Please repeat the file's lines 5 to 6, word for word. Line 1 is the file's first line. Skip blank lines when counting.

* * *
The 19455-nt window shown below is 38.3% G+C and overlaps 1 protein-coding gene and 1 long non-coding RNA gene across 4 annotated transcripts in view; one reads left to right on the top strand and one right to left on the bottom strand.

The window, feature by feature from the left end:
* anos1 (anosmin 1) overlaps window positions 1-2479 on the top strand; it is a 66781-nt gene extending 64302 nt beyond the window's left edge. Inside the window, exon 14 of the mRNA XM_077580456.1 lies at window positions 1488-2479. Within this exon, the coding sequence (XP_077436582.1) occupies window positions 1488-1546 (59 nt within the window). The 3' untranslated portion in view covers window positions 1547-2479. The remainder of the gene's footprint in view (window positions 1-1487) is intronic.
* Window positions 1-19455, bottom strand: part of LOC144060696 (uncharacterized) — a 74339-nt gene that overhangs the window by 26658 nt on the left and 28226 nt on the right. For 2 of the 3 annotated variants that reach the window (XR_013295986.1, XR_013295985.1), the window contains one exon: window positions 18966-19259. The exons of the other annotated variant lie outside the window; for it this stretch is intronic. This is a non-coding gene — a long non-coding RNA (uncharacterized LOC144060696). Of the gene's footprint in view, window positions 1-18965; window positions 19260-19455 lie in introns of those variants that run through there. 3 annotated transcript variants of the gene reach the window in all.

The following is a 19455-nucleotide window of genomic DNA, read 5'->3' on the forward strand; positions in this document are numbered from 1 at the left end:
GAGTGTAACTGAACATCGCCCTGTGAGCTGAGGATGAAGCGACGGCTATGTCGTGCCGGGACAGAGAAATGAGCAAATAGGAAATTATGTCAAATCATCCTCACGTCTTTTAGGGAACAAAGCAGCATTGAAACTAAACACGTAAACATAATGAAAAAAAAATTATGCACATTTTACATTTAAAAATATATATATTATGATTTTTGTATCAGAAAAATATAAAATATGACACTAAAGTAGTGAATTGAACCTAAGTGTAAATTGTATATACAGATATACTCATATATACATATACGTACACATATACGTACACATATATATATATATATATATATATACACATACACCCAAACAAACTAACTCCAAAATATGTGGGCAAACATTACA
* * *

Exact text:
The following is a 19455-nucleotide window of genomic DNA, read 5'->3' on the forward strand; positions in this document are numbered from 1 at the left end:
GAGTGTAACTGAACATCGCCCTGTGAGCTGAGGATGAAGCGACGGCTATGTCGTGCCGGGACAGAGAAATGAGCAAATAGGAAATTATGTCAAATCATCCTCACGTCTTTTAGGGAACAAAGCAGCATTGAAACTAAACACGTAAACATAATGAAAAAAAAATTATGCACATTTTACATTTAAAAATATATATATTATGATTTTTGTATCAGAAAAATATAAAATATGACACTAAAGTAGTGAATTGAACCTAAGTGTAAATTGTATATACAGATATACTCATATATACATATACGTACACATATACGTACACATATATATATATATATATATATATACACATACACCCAAACAAACTAACTCCAAAATATGTGGGCAAACATTACA